In 1967 Bluhdorn's fondness for commodities again surfaced when Gulf & Western paid $54 million for South Puerto Rico Sugar Company. Most of the company's operations were in the Dominican Republic, where it owned the extensive Romana sugar mill and 300,000 acres of land. Nearly half of the land was used to produce sugar cane and, at the peak of the cane-cutting season, the company employed 19,000 people, making it the country's largest private employer as well as the largest taxpayer and landowner.
The next year Gulf & Western purchased 23 companies, including Consolidated Cigar, its first venture into the consumer products field, E.W. Bliss, Universal American, Brown Company, and Associates Investment Company. With one billion in assets, the Associates Investment Company, in the consumer financing field, became the largest single contributor to Gulf & Western's earnings. Those acquisitions brought the total number of companies that Gulf & Western had acquired since its formation to 130.
In 1968 Gulf & Western's sales surpassed the one billion mark for the first time, reaching $1.3 billion and producing a net income of $69.8 million. Bluhdorn, the company's largest shareholder, watched the value of his one million shares climb to $22 million. Due to its accelerated acquisition program, Gulf & Western's annual sales gains and earnings were much better than other conglomerates, though the price earnings ratio of its securities remained among the lowest.
That year Fortune magazine attributed much of Gulf & Western's success to its good management and conservative acquisition strategy. Only 95 people worked at company headquarters, with control resting in the hands of approximately six or eight officers. To manage the large conglomerate, Bluhdorn divided the company into profit centers, and made the vice presidents of each group part of the corporate staff. Bluhdorn financed most of the acquisitions with company securities, believing that "the best buy you can make today is to put out paper and know that twenty years from now you can put out the same amount of money." However, because the company's securities were selling at low price to earnings ratios, it was forced to buy small companies (usually family run) in noncyclic industries and rely on Bluhdorn's business acumen to increase their sales.
Gulf & Western even profited from most of its unsuccessful takeover attempts. In 1968, for instance, the company purchased 8% of Pan Am stock, hoping to exploit the airline's new 747 airplane and its extensive routes, and develop resort complexes around the world. Yet Pan Am chairman and chief executive officer Harold Gray was uninterested. A House Judiciary Subcommittee, however, was interested and within a month announced it was investigating the purchase. Gulf & Western quickly got rid of the Pan Am stock, selling the largest share to Resorts International Inc., while making a significant profit.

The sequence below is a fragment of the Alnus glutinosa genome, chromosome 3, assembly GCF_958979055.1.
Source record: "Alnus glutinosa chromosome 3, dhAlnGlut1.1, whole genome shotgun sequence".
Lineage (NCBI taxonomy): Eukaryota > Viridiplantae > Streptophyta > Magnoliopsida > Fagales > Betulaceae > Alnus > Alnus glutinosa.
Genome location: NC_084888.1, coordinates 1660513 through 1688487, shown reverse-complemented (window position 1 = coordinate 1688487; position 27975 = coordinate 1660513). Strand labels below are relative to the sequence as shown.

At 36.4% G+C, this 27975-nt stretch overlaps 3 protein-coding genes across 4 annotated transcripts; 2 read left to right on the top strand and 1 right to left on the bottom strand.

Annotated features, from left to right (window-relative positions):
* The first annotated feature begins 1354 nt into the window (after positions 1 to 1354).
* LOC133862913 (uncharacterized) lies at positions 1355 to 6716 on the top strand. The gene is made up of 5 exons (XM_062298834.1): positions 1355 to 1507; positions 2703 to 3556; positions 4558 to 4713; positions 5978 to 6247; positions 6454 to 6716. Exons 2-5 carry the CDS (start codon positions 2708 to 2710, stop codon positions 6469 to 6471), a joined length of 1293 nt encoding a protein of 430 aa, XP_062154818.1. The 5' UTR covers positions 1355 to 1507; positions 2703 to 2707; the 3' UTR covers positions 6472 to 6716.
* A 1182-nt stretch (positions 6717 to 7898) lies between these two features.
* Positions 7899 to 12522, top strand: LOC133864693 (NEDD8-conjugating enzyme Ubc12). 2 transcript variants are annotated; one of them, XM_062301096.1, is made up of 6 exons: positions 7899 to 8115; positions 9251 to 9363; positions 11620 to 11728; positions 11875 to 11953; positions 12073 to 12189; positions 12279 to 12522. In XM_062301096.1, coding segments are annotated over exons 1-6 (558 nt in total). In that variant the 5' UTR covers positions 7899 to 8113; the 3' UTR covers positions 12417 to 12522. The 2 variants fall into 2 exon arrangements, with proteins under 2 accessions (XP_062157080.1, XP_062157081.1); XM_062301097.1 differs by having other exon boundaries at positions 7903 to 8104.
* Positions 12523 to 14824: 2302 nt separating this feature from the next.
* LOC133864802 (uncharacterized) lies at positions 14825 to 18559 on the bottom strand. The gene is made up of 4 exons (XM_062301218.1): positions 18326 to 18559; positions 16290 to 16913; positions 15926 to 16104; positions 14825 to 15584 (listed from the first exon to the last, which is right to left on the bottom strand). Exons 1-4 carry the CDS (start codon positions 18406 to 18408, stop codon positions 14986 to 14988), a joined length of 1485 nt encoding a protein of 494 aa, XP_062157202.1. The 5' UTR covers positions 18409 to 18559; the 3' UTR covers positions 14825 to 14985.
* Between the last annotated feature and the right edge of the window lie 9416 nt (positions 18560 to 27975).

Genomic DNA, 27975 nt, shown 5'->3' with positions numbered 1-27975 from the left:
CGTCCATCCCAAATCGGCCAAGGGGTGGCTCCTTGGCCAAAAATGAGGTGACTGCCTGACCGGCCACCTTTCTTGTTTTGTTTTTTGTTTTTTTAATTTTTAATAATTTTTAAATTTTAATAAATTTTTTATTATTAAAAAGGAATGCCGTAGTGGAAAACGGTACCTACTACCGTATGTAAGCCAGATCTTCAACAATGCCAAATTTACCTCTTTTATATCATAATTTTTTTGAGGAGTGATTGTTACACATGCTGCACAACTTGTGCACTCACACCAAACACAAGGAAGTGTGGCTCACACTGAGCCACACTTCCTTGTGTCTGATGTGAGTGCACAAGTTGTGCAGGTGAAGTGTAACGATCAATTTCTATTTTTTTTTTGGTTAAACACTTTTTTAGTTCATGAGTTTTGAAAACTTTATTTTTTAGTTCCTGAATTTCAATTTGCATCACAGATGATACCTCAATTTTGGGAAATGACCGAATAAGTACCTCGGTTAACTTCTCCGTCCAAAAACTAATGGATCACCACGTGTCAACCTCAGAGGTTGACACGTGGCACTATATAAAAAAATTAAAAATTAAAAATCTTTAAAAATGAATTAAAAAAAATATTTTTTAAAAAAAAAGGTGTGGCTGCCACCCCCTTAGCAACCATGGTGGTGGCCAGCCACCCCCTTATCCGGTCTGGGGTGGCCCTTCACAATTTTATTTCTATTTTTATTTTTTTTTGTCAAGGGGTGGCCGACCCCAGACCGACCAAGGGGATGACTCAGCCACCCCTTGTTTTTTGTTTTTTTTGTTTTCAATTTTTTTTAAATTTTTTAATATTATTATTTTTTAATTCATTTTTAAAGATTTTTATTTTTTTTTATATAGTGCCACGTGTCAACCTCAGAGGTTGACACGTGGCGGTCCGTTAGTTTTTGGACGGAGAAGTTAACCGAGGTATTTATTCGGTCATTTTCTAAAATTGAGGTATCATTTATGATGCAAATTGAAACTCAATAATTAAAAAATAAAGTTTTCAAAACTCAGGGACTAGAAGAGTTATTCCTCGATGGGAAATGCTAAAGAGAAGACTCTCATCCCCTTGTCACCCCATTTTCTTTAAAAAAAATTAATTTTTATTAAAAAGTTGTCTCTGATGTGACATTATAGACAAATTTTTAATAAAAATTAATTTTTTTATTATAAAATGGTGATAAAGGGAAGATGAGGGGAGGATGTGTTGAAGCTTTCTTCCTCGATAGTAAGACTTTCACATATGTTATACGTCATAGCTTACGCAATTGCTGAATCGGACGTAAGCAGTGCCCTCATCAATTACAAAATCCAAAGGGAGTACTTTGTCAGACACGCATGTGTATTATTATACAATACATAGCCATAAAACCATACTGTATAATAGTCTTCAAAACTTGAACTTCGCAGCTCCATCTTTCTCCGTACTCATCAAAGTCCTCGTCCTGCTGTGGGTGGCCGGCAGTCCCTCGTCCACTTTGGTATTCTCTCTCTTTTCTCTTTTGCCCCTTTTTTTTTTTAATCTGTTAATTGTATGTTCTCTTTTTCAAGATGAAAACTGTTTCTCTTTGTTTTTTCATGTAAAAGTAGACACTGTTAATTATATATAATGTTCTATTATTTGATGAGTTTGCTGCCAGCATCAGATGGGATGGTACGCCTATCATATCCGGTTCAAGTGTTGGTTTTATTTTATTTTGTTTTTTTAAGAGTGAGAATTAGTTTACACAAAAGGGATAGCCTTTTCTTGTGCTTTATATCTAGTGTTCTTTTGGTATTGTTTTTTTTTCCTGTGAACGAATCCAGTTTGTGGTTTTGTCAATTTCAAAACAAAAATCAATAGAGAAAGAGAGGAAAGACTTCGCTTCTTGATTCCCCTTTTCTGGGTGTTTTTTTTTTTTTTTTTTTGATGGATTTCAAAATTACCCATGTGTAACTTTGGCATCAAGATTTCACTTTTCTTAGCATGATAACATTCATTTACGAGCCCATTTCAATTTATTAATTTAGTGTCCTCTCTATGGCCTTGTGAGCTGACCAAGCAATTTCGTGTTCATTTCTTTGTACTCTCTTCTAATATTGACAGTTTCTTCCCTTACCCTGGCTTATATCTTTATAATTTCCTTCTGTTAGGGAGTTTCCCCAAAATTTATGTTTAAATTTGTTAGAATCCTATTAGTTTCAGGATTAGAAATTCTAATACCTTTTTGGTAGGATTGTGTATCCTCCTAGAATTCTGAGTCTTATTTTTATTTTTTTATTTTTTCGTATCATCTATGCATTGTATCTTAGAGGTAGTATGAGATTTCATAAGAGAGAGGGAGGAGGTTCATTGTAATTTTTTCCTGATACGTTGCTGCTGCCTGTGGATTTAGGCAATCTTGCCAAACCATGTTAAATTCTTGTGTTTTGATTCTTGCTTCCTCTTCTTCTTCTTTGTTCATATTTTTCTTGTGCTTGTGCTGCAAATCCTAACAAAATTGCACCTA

During that same year, Gulf & Western attempted to buy Armour Company, whose sales were three times its own. Bluhdorn figured that Armour's non-meatpacking assets were worth more than the market's valuation of the company even if he bought nearly 100% of stock. After being discouraged by the Justice Department and watching Gulf & Western's stock plummet 13 points in three weeks, Bluhdorn dropped the bid and sold the stock at a $16.5 million profit.
Similarly, when Gulf & Western was forced to sell the shares it had purchased in Sinclair because its management resisted the move, Gulf & Western nonetheless profited by selling its interest to Atlantic Richfield for $145 a share when it had originally paid $72.
In the meantime, Gulf & Western had built up a $244 million stock portfolio, which was unusually large for an industrial company. Besides receiving dividends, Gulf & Western benefited from the right to include on its balance sheets a percentage of the profits of any company in which it held more than a 20% stake.
In 1969 Wall Street analysts, congressmen and the media charged that conglomerates inflated their earnings by promotional tricks with their accounting procedures. As a result of this anti-conglomerate sentiment, Gulf & Western's stock dropped 30 points in a short period, costing shareholders $500 million and lowering the company's already dismal price earnings ratio to less than eight times earnings. The combination of depressed stock and the climate in Washington brought Gulf & Western's fast-paced acquisition phase to an end, forcing the company to rely on internal growth, which had been running at 18%.
However, there was also some good news. In 1972 Paramount, which was close to bankruptcy when acquired, recorded its highest box-offices revenues in history. And, generally speaking, during the mid-1970's Gulf & Western managed to keep its earnings mounting when Litton, Fuqua, Bangor Punta, and other conglomerates had fallen on hard times.